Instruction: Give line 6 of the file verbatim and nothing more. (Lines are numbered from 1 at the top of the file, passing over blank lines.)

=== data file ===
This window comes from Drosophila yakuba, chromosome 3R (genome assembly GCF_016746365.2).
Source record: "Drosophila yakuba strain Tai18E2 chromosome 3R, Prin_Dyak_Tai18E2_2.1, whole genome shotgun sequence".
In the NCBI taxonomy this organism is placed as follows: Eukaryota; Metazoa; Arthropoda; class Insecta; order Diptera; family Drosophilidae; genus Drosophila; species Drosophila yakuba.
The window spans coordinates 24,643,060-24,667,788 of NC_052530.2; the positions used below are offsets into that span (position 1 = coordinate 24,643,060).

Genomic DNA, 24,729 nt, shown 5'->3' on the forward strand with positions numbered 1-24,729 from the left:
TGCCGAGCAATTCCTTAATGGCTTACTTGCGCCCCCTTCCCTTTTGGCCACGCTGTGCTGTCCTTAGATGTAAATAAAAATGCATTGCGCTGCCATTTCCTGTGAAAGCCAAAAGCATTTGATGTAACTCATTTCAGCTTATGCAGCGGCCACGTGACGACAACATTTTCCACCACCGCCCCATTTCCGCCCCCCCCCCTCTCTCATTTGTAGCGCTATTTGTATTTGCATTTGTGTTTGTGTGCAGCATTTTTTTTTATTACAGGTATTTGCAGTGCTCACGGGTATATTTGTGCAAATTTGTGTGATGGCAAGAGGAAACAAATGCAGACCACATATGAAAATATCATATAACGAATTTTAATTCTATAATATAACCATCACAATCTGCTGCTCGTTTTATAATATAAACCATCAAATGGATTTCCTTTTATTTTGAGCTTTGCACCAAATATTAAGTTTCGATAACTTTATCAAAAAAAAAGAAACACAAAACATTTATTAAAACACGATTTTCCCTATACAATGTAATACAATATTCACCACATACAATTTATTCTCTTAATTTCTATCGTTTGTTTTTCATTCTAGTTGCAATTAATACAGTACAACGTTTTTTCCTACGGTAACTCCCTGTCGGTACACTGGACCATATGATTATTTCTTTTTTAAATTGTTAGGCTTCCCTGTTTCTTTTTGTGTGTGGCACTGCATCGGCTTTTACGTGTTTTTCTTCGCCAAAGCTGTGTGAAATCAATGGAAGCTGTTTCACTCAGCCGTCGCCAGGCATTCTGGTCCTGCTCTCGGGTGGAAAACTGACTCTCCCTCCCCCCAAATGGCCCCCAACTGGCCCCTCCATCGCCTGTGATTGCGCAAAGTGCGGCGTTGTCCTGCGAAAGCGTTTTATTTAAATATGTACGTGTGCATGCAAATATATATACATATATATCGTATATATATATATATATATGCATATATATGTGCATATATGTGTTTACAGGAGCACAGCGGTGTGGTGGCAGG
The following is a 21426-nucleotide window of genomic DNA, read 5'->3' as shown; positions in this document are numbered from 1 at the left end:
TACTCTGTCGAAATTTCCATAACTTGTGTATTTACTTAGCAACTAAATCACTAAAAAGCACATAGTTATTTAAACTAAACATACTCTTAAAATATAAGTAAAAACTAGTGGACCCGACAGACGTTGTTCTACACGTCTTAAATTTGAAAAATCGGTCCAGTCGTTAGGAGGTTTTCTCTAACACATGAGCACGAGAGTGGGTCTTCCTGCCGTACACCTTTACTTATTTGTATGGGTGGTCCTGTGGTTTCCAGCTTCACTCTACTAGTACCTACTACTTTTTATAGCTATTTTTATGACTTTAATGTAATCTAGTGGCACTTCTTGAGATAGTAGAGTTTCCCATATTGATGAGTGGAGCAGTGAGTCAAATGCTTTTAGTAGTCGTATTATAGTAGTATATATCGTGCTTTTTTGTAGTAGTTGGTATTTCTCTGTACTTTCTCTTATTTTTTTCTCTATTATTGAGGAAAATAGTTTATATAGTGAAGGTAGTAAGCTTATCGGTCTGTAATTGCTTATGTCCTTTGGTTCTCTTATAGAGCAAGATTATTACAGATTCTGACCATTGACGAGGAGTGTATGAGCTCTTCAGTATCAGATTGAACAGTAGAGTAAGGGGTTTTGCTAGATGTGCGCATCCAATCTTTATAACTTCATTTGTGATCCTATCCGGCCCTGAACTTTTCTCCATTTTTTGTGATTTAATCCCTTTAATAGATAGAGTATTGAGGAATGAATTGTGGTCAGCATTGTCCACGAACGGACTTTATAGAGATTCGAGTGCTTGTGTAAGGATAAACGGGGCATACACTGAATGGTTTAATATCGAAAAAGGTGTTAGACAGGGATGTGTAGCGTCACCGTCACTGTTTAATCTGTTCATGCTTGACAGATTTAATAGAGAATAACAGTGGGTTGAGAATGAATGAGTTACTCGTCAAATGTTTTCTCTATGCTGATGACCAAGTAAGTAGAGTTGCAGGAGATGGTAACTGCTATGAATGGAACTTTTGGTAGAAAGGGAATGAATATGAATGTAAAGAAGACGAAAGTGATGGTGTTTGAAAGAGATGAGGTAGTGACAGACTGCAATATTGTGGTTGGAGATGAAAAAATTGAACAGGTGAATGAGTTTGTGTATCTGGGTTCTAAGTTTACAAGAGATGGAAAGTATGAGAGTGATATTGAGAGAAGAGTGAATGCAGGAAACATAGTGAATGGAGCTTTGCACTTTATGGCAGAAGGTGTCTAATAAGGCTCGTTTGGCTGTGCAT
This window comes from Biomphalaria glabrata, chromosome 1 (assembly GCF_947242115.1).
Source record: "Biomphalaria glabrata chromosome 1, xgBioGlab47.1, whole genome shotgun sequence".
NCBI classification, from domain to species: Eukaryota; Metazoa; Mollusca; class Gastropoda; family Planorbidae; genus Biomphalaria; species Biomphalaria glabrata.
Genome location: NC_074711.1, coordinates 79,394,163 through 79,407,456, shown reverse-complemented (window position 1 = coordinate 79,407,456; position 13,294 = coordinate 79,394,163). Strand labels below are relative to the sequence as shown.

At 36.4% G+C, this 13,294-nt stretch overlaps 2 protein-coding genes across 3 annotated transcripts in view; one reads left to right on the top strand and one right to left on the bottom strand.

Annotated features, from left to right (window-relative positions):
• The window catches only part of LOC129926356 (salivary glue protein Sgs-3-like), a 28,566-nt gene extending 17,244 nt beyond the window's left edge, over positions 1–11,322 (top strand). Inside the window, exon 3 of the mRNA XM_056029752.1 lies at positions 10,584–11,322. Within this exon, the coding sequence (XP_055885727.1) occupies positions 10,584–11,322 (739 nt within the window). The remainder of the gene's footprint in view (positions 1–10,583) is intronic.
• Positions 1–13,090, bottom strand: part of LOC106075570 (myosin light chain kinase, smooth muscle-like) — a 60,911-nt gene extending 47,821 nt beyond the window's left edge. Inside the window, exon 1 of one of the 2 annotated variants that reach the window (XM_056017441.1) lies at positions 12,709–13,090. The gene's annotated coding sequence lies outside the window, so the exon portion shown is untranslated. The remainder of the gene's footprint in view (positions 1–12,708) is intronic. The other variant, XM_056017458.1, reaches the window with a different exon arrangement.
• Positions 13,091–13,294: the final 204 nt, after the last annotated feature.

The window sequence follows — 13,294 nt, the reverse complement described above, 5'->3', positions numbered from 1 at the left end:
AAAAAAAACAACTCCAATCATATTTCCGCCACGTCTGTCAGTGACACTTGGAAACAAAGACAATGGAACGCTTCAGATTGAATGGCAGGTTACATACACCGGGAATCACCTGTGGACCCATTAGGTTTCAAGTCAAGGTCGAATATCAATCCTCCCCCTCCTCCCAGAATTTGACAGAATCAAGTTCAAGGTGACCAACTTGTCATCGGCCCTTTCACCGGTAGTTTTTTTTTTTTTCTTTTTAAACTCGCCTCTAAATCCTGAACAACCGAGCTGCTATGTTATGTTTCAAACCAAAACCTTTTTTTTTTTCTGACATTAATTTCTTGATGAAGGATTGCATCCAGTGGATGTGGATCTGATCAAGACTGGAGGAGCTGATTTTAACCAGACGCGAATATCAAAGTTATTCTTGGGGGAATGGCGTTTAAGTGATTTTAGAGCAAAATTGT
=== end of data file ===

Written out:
TGCCGAGCAATTCCTTAATGGCTTACTTGCGCCCCCTTCCCTTTTGGCCACGCTGTGCTGTCCTTAGATGTAAATAAAAATGCATTGCGCTGCCATTTCCTGTGAAAGCCAAAAGCATTTGATGTAACTCATTTCAGCTTATGCAGCGGCCACGTGACGACAACATTTTCCACCACCGCCCCATTTCCGCCCCCCCCCCTCTCTCATTTGTAGCGCTATTTGTATTTGCATTTGTGTTTGTGTGCAGCATTTTTTTTTATTACAGGTATTTGCAGTGCTCACGGGTATATTTGTGCAAATTTGTGTGATGGCAAGAGGAAACAAATGCAGACCACATATGAAAATATCATATAACGAATTTTAATTCTATAATATAACCATCACAATCTGCTGCTCGTTTTATAATATAAACCATCAAATGGATTTCCTTTTATTTTGAGCTTTGCACCAAATATTAAGTTTCGATAACTTTATCAAAAAAAAAGAAACACAAAACATTTATTAAAACACGATTTTCCCTATACAATGTAATACAATATTCACCACATACAATTTATTCTCTTAATTTCTATCGTTTGTTTTTCATTCTAGTTGCAATTAATACAGTACAACGTTTTTTCCTACGGTAACTCCCTGTCGGTACACTGGACCATATGATTATTTCTTTTTTAAATTGTTAGGCTTCCCTGTTTCTTTTTGTGTGTGGCACTGCATCGGCTTTTACGTGTTTTTCTTCGCCAAAGCTGTGTGAAATCAATGGAAGCTGTTTCACTCAGCCGTCGCCAGGCATTCTGGTCCTGCTCTCGGGTGGAAAACTGACTCTCCCTCCCCCCAAATGGCCCCCAACTGGCCCCTCCATCGCCTGTGATTGCGCAAAGTGCGGCGTTGTCCTGCGAAAGCGTTTTATTTAAATATGTACGTGTGCATGCAAATATATATACATATATATCGTATATATATATATATATATGCATATATATGTGCATATATGTGTTTACAGGAGCACAGCGGTGTGGTGGCAGG